3. The shred utility is available along with the rest of the GNU core utilities for installation on most, if not all, Unix-like systems, and for installation in Unix emulation environments on some other OSes (such as Cygwin for MS Windows). Note that these tools may have different names than you expect. For instance, on FreeBSD, all tools in the coreutils port have the letter “g” tacked on, making shred into gshred.
  4. All such tools, including shred and all its contemporaries, have limits. You can pretty much bet that the NSA has the tools necessary to recover your data even after 25 random overwrites and a final overwrite with zeros, for instance. If you are that concerned about your privacy, get a furnace you can use for melting the drives down. I’ve heard rumors of a guy in Hawaii that guarantees secure disposal of storage devices in an active volcano for a “reasonable” price, if your tastes run that way.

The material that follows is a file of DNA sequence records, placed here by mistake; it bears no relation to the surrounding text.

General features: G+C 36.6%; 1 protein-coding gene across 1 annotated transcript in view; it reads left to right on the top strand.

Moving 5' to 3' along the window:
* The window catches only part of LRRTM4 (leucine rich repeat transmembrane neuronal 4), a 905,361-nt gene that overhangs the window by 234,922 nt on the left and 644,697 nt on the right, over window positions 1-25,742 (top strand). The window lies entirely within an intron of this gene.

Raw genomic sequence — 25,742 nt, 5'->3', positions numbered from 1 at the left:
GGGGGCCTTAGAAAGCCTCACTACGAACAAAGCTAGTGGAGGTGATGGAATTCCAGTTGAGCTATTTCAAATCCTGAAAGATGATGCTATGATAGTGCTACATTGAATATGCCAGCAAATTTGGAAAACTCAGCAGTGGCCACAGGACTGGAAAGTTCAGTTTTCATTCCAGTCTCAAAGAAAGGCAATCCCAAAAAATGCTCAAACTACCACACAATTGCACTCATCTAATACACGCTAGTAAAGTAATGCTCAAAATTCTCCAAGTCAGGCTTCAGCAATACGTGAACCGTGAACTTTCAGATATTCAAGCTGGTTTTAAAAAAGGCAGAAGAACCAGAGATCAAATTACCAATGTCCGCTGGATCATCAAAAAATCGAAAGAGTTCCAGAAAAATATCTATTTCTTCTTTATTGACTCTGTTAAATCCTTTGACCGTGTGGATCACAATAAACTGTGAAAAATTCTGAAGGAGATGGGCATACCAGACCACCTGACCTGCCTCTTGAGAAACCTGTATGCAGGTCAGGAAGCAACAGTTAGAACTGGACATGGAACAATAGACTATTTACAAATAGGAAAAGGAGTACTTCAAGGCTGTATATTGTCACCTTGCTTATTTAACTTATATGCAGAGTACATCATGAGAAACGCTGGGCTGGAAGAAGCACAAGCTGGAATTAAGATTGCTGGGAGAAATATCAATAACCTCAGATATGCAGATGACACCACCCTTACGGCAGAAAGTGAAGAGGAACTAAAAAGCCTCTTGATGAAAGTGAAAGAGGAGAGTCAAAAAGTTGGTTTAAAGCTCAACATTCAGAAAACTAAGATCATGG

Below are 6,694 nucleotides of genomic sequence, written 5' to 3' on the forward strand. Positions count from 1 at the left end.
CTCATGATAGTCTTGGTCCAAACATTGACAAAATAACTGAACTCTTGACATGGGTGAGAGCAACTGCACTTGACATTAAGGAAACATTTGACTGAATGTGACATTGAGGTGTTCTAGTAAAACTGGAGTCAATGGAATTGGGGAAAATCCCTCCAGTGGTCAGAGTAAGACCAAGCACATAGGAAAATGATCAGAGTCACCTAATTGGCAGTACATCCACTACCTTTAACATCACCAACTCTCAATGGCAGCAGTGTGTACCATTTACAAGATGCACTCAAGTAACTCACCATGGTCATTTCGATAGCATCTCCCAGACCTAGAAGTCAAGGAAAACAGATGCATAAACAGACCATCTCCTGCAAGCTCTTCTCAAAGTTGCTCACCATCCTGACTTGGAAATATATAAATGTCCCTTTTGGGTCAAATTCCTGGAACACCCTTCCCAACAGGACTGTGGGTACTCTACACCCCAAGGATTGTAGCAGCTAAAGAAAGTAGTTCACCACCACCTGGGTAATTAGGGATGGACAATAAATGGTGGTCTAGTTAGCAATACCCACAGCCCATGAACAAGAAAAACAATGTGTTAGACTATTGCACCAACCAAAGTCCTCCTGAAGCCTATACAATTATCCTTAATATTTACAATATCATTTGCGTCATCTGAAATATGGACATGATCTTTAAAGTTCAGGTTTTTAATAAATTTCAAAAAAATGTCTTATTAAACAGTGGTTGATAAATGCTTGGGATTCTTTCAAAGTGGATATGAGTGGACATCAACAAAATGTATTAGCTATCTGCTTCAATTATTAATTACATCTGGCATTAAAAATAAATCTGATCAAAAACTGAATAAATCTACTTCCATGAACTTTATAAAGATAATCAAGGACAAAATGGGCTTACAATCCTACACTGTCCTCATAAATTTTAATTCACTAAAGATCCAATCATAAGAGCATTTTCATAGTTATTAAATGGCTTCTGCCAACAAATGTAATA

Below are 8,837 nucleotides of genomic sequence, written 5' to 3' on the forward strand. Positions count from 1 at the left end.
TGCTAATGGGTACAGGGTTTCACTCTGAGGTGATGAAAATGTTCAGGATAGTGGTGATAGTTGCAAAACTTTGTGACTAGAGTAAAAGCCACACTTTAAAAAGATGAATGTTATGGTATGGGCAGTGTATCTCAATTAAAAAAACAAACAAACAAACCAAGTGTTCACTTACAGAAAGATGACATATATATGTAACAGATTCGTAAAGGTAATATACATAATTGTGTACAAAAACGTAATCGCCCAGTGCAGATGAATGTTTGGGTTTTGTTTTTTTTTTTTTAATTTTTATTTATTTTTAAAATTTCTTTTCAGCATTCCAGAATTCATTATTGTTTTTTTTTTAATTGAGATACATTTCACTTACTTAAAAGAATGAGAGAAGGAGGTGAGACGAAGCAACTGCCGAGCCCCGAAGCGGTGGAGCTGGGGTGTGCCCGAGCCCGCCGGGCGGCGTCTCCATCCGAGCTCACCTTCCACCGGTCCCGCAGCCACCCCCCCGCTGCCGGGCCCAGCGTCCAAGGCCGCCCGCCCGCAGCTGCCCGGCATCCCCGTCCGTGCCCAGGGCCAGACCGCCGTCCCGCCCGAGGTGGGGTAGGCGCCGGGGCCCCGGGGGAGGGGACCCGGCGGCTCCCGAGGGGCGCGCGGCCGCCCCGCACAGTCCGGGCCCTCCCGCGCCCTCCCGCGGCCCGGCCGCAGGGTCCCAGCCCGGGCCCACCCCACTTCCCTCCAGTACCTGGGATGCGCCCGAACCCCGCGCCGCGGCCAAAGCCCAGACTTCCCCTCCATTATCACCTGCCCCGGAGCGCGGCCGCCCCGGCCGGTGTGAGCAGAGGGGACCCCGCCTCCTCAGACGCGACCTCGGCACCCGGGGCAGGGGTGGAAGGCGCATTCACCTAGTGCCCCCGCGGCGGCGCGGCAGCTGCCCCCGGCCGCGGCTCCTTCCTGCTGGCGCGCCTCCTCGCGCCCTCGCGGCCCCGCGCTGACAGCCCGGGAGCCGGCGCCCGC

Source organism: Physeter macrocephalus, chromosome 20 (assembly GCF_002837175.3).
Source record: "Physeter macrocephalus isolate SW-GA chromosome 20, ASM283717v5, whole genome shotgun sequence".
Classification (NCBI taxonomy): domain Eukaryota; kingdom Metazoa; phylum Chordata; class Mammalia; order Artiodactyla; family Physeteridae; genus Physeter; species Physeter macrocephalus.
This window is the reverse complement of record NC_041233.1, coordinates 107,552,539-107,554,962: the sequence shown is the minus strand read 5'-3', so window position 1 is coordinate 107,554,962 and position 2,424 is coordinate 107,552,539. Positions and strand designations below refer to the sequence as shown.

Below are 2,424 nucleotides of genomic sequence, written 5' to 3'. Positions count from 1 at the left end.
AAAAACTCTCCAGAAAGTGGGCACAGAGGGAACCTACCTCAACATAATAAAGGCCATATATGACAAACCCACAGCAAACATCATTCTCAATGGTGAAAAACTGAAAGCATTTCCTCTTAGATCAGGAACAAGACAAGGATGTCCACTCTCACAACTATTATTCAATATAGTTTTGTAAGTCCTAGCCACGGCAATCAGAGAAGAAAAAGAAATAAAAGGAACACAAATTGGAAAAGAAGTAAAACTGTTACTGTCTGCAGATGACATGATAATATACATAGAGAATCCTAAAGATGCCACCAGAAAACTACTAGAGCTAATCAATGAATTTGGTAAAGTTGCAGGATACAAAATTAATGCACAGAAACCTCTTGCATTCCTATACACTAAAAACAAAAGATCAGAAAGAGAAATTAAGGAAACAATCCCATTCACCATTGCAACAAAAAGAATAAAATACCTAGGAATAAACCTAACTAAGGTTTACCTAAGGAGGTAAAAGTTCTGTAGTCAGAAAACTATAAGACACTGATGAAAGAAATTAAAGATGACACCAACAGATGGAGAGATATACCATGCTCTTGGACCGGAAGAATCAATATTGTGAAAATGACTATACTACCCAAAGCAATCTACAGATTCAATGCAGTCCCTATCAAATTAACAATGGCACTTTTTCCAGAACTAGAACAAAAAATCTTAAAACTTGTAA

When you are done with a hard drive, you don’t always have to physically destroy it to protect your sensitive data — but you do have to make sure you understand how to properly delete the data so that it cannot easily be recovered.